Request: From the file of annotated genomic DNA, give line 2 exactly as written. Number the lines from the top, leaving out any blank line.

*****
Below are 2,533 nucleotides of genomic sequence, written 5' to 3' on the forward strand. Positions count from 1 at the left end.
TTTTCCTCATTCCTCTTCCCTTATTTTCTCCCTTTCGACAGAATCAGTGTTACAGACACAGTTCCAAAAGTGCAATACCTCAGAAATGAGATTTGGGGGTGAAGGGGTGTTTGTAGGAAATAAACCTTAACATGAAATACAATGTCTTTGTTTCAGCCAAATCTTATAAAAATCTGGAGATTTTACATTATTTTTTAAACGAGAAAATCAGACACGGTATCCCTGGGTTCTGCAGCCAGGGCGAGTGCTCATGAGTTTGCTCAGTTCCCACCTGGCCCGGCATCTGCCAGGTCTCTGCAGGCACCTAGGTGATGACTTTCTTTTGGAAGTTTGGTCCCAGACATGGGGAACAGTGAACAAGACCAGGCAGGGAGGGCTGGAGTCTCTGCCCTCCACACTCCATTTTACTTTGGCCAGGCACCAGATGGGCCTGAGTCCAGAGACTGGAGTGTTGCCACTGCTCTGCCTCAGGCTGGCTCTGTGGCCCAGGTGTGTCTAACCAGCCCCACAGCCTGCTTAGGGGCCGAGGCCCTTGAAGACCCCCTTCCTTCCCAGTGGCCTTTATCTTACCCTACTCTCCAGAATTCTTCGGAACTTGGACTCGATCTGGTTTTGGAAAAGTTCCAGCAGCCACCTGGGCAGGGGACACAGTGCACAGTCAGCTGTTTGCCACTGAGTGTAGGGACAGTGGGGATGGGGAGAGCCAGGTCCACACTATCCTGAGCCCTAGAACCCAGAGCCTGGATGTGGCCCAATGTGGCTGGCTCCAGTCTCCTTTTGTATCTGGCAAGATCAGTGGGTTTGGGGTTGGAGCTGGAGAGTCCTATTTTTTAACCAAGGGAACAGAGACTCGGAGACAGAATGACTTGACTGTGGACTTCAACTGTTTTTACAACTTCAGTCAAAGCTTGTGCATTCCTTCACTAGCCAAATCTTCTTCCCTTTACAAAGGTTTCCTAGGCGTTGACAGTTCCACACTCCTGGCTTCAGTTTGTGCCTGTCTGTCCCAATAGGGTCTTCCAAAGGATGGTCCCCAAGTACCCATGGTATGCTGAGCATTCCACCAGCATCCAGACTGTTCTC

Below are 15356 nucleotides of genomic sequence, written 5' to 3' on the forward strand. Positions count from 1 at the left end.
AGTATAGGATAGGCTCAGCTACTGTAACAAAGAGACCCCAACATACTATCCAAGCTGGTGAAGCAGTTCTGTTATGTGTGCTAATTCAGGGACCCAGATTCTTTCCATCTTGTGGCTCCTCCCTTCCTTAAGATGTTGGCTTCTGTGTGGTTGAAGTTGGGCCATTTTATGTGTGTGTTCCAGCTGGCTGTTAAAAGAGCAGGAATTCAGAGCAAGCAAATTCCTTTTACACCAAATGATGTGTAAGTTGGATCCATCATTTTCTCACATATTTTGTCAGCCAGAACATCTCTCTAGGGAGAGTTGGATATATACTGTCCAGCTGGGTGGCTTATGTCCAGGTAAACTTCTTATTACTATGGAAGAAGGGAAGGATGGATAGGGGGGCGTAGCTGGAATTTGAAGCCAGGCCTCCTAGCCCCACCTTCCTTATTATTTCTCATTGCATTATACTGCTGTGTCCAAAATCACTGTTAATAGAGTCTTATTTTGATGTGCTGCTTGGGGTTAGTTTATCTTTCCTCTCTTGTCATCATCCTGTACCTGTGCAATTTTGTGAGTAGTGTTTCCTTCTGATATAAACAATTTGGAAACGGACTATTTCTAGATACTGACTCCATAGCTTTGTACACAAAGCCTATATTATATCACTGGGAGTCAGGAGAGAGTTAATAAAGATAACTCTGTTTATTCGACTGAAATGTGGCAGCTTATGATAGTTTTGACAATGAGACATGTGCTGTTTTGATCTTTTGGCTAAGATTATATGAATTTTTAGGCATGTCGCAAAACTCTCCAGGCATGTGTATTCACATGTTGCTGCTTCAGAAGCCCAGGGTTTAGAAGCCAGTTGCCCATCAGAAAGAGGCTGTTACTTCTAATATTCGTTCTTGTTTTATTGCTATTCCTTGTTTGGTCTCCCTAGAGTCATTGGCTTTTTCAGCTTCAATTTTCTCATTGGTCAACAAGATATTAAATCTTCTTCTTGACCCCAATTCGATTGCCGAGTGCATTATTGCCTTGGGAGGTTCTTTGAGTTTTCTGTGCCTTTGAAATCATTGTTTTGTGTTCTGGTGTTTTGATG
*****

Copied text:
TTTTCCTCATTCCTCTTCCCTTATTTTCTCCCTTTCGACAGAATCAGTGTTACAGACACAGTTCCAAAAGTGCAATACCTCAGAAATGAGATTTGGGGGTGAAGGGGTGTTTGTAGGAAATAAACCTTAACATGAAATACAATGTCTTTGTTTCAGCCAAATCTTATAAAAATCTGGAGATTTTACATTATTTTTTAAACGAGAAAATCAGACACGGTATCCCTGGGTTCTGCAGCCAGGGCGAGTGCTCATGAGTTTGCTCAGTTCCCACCTGGCCCGGCATCTGCCAGGTCTCTGCAGGCACCTAGGTGATGACTTTCTTTTGGAAGTTTGGTCCCAGACATGGGGAACAGTGAACAAGACCAGGCAGGGAGGGCTGGAGTCTCTGCCCTCCACACTCCATTTTACTTTGGCCAGGCACCAGATGGGCCTGAGTCCAGAGACTGGAGTGTTGCCACTGCTCTGCCTCAGGCTGGCTCTGTGGCCCAGGTGTGTCTAACCAGCCCCACAGCCTGCTTAGGGGCCGAGGCCCTTGAAGACCCCCTTCCTTCCCAGTGGCCTTTATCTTACCCTACTCTCCAGAATTCTTCGGAACTTGGACTCGATCTGGTTTTGGAAAAGTTCCAGCAGCCACCTGGGCAGGGGACACAGTGCACAGTCAGCTGTTTGCCACTGAGTGTAGGGACAGTGGGGATGGGGAGAGCCAGGTCCACACTATCCTGAGCCCTAGAACCCAGAGCCTGGATGTGGCCCAATGTGGCTGGCTCCAGTCTCCTTTTGTATCTGGCAAGATCAGTGGGTTTGGGGTTGGAGCTGGAGAGTCCTATTTTTTAACCAAGGGAACAGAGACTCGGAGACAGAATGACTTGACTGTGGACTTCAACTGTTTTTACAACTTCAGTCAAAGCTTGTGCATTCCTTCACTAGCCAAATCTTCTTCCCTTTACAAAGGTTTCCTAGGCGTTGACAGTTCCACACTCCTGGCTTCAGTTTGTGCCTGTCTGTCCCAATAGGGTCTTCCAAAGGATGGTCCCCAAGTACCCATGGTATGCTGAGCATTCCACCAGCATCCAGACTGTTCTC